Traveling from Singapore, I found it ironic that my favorite meal of the trip was served in the stylish, lively Chinese fusion restaurant Bao Bei in Vancouver’s Chinatown. From our bar stools we stealthily observed what everyone around us was eating and proceeded to order sharing plates of pork buns, spinach, bok choi, pot stickers and veggie dumplings. Half a glass of wine later, piping hot little bundles of perfection began to emerge from the kitchen. Not too oily, not too spicy, not too filling. Great food with atmosphere and service to match.
Bao Bei doesn’t take bookings so put your name on the list and wander down the street past the not particularly interesting Chinatown night market to The Keefer for a pre-dinner cocktail. This hippie-chic little bar combines classic cocktails with tinctures and herbal remedies to delicious and interesting effect. The homemade paper menus and outdoor fireplace are a charming touch.
The next night we went for something completely different – a deli-style restaurant with a great concept. Once you find Salt Tasting Room down a tiny ally in Gastown, grab a seat at one of the long oak tables and peruse the huge chalk board displaying a staggering range of artisanal cheeses, cured meats and condiments. Your server will help you devise a tasting plate and suggest wine and beer pairings. I want them to open one of these in my neighborhood immediately.
For a post-dinner drink in Gastown check out cozy gastropub the Pourhouse. What they don’t have: Redbull or Jägermeister. What they do have: great martinis (the litmus test of any good bar), beer and wine. Perfection.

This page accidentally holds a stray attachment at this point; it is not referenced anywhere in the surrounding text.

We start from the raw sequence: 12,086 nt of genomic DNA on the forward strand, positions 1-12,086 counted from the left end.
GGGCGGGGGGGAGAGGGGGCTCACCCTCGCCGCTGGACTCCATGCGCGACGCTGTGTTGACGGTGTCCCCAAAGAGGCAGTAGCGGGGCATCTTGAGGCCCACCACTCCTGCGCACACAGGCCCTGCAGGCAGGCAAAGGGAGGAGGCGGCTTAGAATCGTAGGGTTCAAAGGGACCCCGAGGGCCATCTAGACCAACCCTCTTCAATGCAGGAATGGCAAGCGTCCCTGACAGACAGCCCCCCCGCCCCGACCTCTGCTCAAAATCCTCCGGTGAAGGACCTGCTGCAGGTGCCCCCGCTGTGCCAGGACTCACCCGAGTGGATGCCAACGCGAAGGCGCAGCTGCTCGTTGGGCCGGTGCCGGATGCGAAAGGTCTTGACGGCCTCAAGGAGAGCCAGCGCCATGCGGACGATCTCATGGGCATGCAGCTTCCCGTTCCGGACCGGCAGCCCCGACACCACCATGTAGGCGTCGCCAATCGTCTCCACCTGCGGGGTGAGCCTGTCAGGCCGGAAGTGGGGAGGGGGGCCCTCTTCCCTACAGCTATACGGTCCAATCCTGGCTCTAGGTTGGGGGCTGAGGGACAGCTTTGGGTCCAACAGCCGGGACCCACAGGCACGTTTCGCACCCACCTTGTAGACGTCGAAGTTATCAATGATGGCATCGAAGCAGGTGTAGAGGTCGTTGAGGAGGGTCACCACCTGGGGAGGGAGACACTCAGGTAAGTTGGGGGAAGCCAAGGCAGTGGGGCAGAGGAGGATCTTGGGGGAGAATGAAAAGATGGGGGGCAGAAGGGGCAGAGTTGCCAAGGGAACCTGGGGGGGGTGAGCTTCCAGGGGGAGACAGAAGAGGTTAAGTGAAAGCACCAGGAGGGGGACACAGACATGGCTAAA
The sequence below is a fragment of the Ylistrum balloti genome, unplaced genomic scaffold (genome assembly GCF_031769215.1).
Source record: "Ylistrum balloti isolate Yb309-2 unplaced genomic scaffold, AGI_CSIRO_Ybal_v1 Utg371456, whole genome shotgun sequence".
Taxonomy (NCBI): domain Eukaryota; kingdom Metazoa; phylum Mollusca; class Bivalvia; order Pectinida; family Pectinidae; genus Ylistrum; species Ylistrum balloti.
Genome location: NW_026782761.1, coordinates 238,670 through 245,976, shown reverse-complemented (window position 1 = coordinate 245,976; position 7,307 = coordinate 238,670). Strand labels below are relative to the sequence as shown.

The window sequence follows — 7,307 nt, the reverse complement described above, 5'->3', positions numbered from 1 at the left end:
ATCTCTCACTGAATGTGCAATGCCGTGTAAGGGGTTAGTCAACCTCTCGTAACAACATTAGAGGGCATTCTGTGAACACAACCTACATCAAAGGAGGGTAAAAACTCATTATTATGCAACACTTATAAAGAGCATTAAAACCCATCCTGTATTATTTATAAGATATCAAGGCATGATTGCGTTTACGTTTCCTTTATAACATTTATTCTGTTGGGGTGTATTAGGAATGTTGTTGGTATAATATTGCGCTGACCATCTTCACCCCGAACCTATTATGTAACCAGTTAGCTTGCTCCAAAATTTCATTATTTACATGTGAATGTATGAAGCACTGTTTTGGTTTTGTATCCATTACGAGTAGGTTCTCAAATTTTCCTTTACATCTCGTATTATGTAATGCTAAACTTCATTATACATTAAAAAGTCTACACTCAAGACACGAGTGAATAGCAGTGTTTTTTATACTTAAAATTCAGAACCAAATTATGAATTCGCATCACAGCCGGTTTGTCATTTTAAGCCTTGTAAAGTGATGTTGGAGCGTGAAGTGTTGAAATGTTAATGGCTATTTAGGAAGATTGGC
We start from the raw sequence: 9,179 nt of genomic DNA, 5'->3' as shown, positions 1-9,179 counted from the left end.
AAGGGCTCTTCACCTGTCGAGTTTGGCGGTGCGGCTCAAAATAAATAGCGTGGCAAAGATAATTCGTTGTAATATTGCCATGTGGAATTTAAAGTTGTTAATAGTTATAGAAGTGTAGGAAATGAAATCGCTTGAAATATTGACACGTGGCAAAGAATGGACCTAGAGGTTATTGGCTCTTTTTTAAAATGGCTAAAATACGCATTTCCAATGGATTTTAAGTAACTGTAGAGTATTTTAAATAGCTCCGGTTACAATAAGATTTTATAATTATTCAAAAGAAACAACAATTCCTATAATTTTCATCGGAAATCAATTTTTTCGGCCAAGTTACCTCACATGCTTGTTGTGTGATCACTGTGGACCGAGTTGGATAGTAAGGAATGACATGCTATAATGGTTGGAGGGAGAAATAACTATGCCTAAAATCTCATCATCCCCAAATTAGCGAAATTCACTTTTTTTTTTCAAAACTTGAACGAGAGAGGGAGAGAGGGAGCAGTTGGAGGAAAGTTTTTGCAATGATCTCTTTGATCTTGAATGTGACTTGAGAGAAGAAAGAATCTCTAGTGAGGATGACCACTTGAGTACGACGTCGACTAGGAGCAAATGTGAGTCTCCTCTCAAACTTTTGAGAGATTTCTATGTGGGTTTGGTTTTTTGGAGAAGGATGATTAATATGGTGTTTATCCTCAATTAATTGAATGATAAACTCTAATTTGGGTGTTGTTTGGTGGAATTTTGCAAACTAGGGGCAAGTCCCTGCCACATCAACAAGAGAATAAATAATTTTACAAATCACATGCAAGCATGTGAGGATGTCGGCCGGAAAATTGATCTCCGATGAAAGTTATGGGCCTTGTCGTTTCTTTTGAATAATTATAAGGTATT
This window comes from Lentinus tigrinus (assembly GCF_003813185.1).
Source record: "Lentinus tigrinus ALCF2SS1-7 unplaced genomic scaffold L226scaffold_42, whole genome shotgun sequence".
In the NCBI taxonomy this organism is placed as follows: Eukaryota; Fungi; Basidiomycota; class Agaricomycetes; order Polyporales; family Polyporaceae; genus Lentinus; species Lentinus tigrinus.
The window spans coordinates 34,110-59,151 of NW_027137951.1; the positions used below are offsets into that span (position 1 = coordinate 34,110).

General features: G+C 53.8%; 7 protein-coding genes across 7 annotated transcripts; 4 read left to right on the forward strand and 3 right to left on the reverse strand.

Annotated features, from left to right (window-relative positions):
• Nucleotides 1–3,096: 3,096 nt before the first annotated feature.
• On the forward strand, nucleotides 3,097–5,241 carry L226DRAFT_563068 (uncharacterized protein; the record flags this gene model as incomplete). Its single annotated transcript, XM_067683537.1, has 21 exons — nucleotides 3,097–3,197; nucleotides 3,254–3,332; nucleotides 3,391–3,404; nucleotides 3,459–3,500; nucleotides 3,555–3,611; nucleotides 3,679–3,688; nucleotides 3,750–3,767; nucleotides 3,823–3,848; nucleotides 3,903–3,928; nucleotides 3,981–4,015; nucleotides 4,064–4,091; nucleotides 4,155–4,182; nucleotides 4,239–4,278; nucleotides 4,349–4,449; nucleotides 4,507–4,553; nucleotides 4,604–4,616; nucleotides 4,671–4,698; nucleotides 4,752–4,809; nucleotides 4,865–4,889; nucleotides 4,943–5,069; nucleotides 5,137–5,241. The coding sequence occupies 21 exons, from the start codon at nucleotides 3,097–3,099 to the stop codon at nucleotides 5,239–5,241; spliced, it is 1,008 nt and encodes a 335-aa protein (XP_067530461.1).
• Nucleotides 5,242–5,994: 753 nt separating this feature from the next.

For a more local feel, head west of center to an up and coming area of town called Kitsilano. Bars, restaurants, book stores and antique shops are popping up like wild Canadian mushrooms in this slightly gritty neighborhood with a hippie heart of gold. We dined in the perfectly lovely Maenam which serves Thai food with a modern twist but I was actually more intrigued by Refuel next door which looked very cool and is receiving rave reviews. You should definitely venture out to this part of town but I suggest you take a taxi. As we discovered, Kitsilano is a long and not very scenic walk from Gastown, especially when it’s raining.
For a leisurely shop and stroll, head for Robson Street. All the usual suspects are there plus Canadian specialties like Purdies Chocolates, Rocky Mountain Chocolates and Roots Athletics. For more unique finds, Gastown offers a selection of independent and vintage clothing and accessory boutiques. The little black dress and Chanel-style chain necklace I bought there have gotten a lot of wear.
Go (North) West Young Man
Experience healthy, happy Vancouver therapy for yourself. You may be annoyed at first by all the smiling strangers and shocked that everyone from shop owners to Aquabus drivers will take the time to engage you in cordial conversation. Walking through Chinatown with my camera in hand even prompted one passerby to advise that I not miss a great shot of Grouse Mountain around the next corner. You’ll get used to it.
To experience the full effects of Vitamin V, load up on salmon and sunshine and keep an open mind when friendly Vancouverites offer tips on where to dine, drink and shop. Go ahead, get out that street map…